“Of the ones remaining, I think there’s going to be a lot more consolidation and amalgamation internationally and from one side of the country to the next,” he said. “And that means fewer buying and service options for quite literally everything — restaurants, clothing, you name it.”

Sylvain Charlebois, a leading supply chain expert, said these shifts will also cause city demographics themselves to change. Pointing to recent Starbucks coffee shop closures, he said food companies are making note of this, and will “always go where the money is” — which he doesn’t believe is in urban centres anymore.

“Of course, the cost of city dwelling is a cruel barrier anyway,” said Charlebois, who’s a professor at Dalhousie University in Halifax. “More than that, there’s other reasons that are also important. When businesses close in areas where they were supposed to be forming villages or walkable communities, it impacts the kind of people that want to live in those cities and how much they actually spend. It’s a cycle.”

Loren Remillard, president and CEO of the Winnipeg Chamber of Commerce, said that’s something he’s already seen with Osborne Village in Winnipeg before, when storefronts began to abruptly shut down a few years ago.

“We realized during that time, just how much businesses are more than businesses for livable communities — they’re really the fabric of what binds them together,” he said. “You couldn’t have Little Italy or Little India or even Sage Creek without the actual biz village concept thriving for those ethnographic neighbourhoods.”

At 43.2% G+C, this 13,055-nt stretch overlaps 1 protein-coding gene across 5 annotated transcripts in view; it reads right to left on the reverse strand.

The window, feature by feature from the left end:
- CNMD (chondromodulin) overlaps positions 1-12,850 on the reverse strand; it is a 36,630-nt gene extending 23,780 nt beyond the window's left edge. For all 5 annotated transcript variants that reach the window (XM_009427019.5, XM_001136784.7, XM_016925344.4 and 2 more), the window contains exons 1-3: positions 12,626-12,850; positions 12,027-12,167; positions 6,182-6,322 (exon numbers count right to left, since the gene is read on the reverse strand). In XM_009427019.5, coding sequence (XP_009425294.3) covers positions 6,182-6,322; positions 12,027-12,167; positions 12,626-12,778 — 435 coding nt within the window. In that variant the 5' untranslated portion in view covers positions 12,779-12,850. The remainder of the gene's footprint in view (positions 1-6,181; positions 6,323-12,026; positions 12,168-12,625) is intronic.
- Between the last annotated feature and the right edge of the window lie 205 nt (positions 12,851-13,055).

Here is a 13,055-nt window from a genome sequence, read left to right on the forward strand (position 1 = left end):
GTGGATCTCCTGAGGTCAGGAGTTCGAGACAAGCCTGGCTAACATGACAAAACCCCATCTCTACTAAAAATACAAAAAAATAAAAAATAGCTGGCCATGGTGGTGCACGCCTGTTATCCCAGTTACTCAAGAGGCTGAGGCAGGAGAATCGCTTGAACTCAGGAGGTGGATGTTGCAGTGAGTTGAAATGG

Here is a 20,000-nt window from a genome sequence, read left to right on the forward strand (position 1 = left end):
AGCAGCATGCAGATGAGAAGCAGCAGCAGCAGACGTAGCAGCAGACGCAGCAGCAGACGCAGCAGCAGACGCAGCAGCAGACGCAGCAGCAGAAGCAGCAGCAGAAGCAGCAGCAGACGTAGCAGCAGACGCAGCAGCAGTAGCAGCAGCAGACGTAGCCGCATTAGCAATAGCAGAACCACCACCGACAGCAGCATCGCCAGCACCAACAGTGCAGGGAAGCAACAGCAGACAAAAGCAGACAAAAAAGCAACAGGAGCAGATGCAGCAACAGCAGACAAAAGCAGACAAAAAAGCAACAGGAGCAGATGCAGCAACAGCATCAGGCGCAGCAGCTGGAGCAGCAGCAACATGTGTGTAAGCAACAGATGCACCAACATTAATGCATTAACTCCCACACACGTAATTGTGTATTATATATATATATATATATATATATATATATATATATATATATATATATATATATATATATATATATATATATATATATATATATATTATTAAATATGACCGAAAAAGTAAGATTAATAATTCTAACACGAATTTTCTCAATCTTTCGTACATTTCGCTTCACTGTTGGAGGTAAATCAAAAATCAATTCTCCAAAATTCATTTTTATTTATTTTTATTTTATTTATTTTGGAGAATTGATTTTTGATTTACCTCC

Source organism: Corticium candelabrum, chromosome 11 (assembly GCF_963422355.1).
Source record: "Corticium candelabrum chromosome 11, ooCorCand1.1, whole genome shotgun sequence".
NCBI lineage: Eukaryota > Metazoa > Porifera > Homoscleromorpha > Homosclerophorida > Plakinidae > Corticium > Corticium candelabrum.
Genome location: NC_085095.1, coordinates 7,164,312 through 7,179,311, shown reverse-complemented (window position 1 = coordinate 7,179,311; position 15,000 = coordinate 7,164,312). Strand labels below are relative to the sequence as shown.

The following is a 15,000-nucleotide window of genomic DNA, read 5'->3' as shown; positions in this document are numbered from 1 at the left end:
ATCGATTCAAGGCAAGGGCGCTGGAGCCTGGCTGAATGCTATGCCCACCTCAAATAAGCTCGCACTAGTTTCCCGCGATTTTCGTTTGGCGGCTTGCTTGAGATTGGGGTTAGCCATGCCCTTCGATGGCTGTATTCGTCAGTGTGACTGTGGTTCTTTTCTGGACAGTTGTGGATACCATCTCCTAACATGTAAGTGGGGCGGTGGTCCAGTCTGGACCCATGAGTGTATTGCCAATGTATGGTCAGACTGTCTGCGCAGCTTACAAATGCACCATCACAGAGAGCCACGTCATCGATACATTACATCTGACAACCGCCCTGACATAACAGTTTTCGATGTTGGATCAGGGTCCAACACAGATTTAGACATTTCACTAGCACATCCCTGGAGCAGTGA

Remillard said a continuous push is being made to get larger companies to headquarter in Winnipeg, “so that if and when acquisitions or mergers happen during devastating economic periods, we risk little when their main office is here.”

But as a policy expert, Bednar believes messaging from government has been a crucial part of what makes the future for urban business so frazzled. “It was so much easier just to tell everyone to move online and give them some subsidies to string along,” she said.

“Eventually, when this is finally over, what happens when we’re offline again? Can you actually market or promote tourism if you don’t have physical stores? It might be time to start changing how we’re thinking and talking about these things.”

Twitter: @temurdur

Temur.Durrani@freepress.mb.ca

Temur Durrani

Temur Durrani
Reporter

Temur Durrani reports on the economic impact of the coronavirus pandemic for the Winnipeg Free Press. Funding for this Free Press reporting position comes from the Government of Canada through the Local Journalism Initiative.